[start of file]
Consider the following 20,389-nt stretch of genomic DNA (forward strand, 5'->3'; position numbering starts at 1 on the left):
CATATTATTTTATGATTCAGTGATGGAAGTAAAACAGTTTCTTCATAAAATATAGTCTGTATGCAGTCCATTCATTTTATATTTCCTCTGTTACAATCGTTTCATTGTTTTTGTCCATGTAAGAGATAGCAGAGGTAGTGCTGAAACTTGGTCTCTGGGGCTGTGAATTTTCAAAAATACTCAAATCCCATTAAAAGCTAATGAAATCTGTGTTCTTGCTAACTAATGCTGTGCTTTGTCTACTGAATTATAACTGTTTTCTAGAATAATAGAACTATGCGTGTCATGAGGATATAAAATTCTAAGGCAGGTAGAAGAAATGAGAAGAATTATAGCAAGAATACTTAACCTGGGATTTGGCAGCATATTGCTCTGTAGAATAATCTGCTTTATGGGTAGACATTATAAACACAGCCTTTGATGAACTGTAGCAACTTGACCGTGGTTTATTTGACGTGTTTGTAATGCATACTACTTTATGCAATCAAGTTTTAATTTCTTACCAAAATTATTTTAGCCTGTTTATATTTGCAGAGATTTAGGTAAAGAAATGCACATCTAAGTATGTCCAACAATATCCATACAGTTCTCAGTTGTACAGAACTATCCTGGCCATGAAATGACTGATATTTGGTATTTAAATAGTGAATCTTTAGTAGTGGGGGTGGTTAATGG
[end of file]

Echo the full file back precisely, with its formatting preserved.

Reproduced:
Consider the following 20,389-nt stretch of genomic DNA (forward strand, 5'->3'; position numbering starts at 1 on the left):
CATATTATTTTATGATTCAGTGATGGAAGTAAAACAGTTTCTTCATAAAATATAGTCTGTATGCAGTCCATTCATTTTATATTTCCTCTGTTACAATCGTTTCATTGTTTTTGTCCATGTAAGAGATAGCAGAGGTAGTGCTGAAACTTGGTCTCTGGGGCTGTGAATTTTCAAAAATACTCAAATCCCATTAAAAGCTAATGAAATCTGTGTTCTTGCTAACTAATGCTGTGCTTTGTCTACTGAATTATAACTGTTTTCTAGAATAATAGAACTATGCGTGTCATGAGGATATAAAATTCTAAGGCAGGTAGAAGAAATGAGAAGAATTATAGCAAGAATACTTAACCTGGGATTTGGCAGCATATTGCTCTGTAGAATAATCTGCTTTATGGGTAGACATTATAAACACAGCCTTTGATGAACTGTAGCAACTTGACCGTGGTTTATTTGACGTGTTTGTAATGCATACTACTTTATGCAATCAAGTTTTAATTTCTTACCAAAATTATTTTAGCCTGTTTATATTTGCAGAGATTTAGGTAAAGAAATGCACATCTAAGTATGTCCAACAATATCCATACAGTTCTCAGTTGTACAGAACTATCCTGGCCATGAAATGACTGATATTTGGTATTTAAATAGTGAATCTTTAGTAGTGGGGGTGGTTAATGG